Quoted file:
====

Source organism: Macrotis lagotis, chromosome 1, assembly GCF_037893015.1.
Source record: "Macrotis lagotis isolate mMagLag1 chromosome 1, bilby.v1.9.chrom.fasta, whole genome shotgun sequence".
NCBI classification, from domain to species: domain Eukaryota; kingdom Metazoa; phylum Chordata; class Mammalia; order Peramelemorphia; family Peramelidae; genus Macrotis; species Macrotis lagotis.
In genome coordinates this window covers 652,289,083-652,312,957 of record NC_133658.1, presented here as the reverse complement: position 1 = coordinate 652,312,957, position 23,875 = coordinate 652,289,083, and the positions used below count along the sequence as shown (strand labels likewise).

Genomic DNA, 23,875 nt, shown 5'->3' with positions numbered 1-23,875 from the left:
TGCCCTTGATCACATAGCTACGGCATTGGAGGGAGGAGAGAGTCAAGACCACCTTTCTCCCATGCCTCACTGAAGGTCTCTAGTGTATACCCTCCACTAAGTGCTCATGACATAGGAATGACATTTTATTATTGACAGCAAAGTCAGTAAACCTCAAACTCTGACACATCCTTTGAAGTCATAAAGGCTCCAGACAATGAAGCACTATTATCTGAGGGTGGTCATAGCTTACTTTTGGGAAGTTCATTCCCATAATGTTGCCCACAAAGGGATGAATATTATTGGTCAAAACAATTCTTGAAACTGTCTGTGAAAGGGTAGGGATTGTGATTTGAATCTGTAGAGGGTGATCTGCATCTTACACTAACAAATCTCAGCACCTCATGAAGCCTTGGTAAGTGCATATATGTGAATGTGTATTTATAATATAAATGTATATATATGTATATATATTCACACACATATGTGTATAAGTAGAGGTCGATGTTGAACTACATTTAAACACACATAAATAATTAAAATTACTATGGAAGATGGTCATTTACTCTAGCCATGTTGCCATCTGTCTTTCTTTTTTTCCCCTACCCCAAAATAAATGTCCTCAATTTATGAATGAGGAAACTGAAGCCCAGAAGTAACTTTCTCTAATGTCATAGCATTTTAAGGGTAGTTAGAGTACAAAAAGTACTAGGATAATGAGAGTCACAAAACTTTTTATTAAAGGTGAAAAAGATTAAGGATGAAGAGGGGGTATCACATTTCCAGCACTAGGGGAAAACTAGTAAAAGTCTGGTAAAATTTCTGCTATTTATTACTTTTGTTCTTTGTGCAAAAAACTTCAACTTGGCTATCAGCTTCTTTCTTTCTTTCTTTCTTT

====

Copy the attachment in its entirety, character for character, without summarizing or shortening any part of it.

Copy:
Source organism: Macrotis lagotis, chromosome 1, assembly GCF_037893015.1.
Source record: "Macrotis lagotis isolate mMagLag1 chromosome 1, bilby.v1.9.chrom.fasta, whole genome shotgun sequence".
NCBI classification, from domain to species: domain Eukaryota; kingdom Metazoa; phylum Chordata; class Mammalia; order Peramelemorphia; family Peramelidae; genus Macrotis; species Macrotis lagotis.
In genome coordinates this window covers 652,289,083-652,312,957 of record NC_133658.1, presented here as the reverse complement: position 1 = coordinate 652,312,957, position 23,875 = coordinate 652,289,083, and the positions used below count along the sequence as shown (strand labels likewise).

Genomic DNA, 23,875 nt, shown 5'->3' with positions numbered 1-23,875 from the left:
TGCCCTTGATCACATAGCTACGGCATTGGAGGGAGGAGAGAGTCAAGACCACCTTTCTCCCATGCCTCACTGAAGGTCTCTAGTGTATACCCTCCACTAAGTGCTCATGACATAGGAATGACATTTTATTATTGACAGCAAAGTCAGTAAACCTCAAACTCTGACACATCCTTTGAAGTCATAAAGGCTCCAGACAATGAAGCACTATTATCTGAGGGTGGTCATAGCTTACTTTTGGGAAGTTCATTCCCATAATGTTGCCCACAAAGGGATGAATATTATTGGTCAAAACAATTCTTGAAACTGTCTGTGAAAGGGTAGGGATTGTGATTTGAATCTGTAGAGGGTGATCTGCATCTTACACTAACAAATCTCAGCACCTCATGAAGCCTTGGTAAGTGCATATATGTGAATGTGTATTTATAATATAAATGTATATATATGTATATATATTCACACACATATGTGTATAAGTAGAGGTCGATGTTGAACTACATTTAAACACACATAAATAATTAAAATTACTATGGAAGATGGTCATTTACTCTAGCCATGTTGCCATCTGTCTTTCTTTTTTTCCCCTACCCCAAAATAAATGTCCTCAATTTATGAATGAGGAAACTGAAGCCCAGAAGTAACTTTCTCTAATGTCATAGCATTTTAAGGGTAGTTAGAGTACAAAAAGTACTAGGATAATGAGAGTCACAAAACTTTTTATTAAAGGTGAAAAAGATTAAGGATGAAGAGGGGGTATCACATTTCCAGCACTAGGGGAAAACTAGTAAAAGTCTGGTAAAATTTCTGCTATTTATTACTTTTGTTCTTTGTGCAAAAAACTTCAACTTGGCTATCAGCTTCTTTCTTTCTTTCTTTCTTT